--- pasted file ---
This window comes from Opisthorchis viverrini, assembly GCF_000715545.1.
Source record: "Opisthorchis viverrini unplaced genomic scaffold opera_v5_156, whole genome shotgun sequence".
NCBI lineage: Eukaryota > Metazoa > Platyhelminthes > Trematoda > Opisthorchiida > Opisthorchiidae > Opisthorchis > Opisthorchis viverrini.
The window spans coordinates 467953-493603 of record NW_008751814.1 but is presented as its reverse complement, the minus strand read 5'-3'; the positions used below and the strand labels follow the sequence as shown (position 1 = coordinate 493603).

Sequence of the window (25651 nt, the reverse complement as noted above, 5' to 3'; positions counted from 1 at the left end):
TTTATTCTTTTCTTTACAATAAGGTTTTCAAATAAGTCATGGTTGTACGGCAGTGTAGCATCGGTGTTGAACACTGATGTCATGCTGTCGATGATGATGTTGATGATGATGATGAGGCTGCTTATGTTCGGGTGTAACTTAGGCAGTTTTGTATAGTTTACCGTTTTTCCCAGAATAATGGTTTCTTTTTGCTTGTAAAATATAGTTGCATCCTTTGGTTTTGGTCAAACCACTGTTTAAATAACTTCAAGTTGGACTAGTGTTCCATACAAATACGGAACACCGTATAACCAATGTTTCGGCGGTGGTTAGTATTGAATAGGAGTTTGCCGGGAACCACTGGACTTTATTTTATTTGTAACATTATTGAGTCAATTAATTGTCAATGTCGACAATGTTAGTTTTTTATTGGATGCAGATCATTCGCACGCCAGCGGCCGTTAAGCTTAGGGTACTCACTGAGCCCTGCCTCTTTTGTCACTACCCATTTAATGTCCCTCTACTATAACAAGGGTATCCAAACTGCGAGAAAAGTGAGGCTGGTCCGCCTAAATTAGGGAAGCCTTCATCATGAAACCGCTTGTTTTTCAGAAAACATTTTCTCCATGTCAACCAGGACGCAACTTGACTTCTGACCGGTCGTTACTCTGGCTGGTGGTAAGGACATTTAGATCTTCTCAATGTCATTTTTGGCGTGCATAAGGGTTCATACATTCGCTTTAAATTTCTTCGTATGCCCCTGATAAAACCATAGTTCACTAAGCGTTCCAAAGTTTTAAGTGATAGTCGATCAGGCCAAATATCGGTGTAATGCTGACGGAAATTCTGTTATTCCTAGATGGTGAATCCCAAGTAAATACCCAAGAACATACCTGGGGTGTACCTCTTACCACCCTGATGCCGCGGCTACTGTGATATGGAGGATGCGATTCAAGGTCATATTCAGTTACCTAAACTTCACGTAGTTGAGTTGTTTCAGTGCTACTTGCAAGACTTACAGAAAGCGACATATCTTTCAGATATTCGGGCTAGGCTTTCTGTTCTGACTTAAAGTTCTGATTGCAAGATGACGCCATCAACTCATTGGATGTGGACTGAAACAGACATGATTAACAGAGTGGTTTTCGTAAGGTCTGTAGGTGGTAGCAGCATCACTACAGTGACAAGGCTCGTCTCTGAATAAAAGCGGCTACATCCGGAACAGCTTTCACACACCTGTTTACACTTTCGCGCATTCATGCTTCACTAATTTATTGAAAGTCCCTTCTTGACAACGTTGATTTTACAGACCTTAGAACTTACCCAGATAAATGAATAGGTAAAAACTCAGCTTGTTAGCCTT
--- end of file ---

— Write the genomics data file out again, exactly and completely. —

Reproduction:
This window comes from Opisthorchis viverrini, assembly GCF_000715545.1.
Source record: "Opisthorchis viverrini unplaced genomic scaffold opera_v5_156, whole genome shotgun sequence".
NCBI lineage: Eukaryota > Metazoa > Platyhelminthes > Trematoda > Opisthorchiida > Opisthorchiidae > Opisthorchis > Opisthorchis viverrini.
The window spans coordinates 467953-493603 of record NW_008751814.1 but is presented as its reverse complement, the minus strand read 5'-3'; the positions used below and the strand labels follow the sequence as shown (position 1 = coordinate 493603).

Sequence of the window (25651 nt, the reverse complement as noted above, 5' to 3'; positions counted from 1 at the left end):
TTTATTCTTTTCTTTACAATAAGGTTTTCAAATAAGTCATGGTTGTACGGCAGTGTAGCATCGGTGTTGAACACTGATGTCATGCTGTCGATGATGATGTTGATGATGATGATGAGGCTGCTTATGTTCGGGTGTAACTTAGGCAGTTTTGTATAGTTTACCGTTTTTCCCAGAATAATGGTTTCTTTTTGCTTGTAAAATATAGTTGCATCCTTTGGTTTTGGTCAAACCACTGTTTAAATAACTTCAAGTTGGACTAGTGTTCCATACAAATACGGAACACCGTATAACCAATGTTTCGGCGGTGGTTAGTATTGAATAGGAGTTTGCCGGGAACCACTGGACTTTATTTTATTTGTAACATTATTGAGTCAATTAATTGTCAATGTCGACAATGTTAGTTTTTTATTGGATGCAGATCATTCGCACGCCAGCGGCCGTTAAGCTTAGGGTACTCACTGAGCCCTGCCTCTTTTGTCACTACCCATTTAATGTCCCTCTACTATAACAAGGGTATCCAAACTGCGAGAAAAGTGAGGCTGGTCCGCCTAAATTAGGGAAGCCTTCATCATGAAACCGCTTGTTTTTCAGAAAACATTTTCTCCATGTCAACCAGGACGCAACTTGACTTCTGACCGGTCGTTACTCTGGCTGGTGGTAAGGACATTTAGATCTTCTCAATGTCATTTTTGGCGTGCATAAGGGTTCATACATTCGCTTTAAATTTCTTCGTATGCCCCTGATAAAACCATAGTTCACTAAGCGTTCCAAAGTTTTAAGTGATAGTCGATCAGGCCAAATATCGGTGTAATGCTGACGGAAATTCTGTTATTCCTAGATGGTGAATCCCAAGTAAATACCCAAGAACATACCTGGGGTGTACCTCTTACCACCCTGATGCCGCGGCTACTGTGATATGGAGGATGCGATTCAAGGTCATATTCAGTTACCTAAACTTCACGTAGTTGAGTTGTTTCAGTGCTACTTGCAAGACTTACAGAAAGCGACATATCTTTCAGATATTCGGGCTAGGCTTTCTGTTCTGACTTAAAGTTCTGATTGCAAGATGACGCCATCAACTCATTGGATGTGGACTGAAACAGACATGATTAACAGAGTGGTTTTCGTAAGGTCTGTAGGTGGTAGCAGCATCACTACAGTGACAAGGCTCGTCTCTGAATAAAAGCGGCTACATCCGGAACAGCTTTCACACACCTGTTTACACTTTCGCGCATTCATGCTTCACTAATTTATTGAAAGTCCCTTCTTGACAACGTTGATTTTACAGACCTTAGAACTTACCCAGATAAATGAATAGGTAAAAACTCAGCTTGTTAGCCTT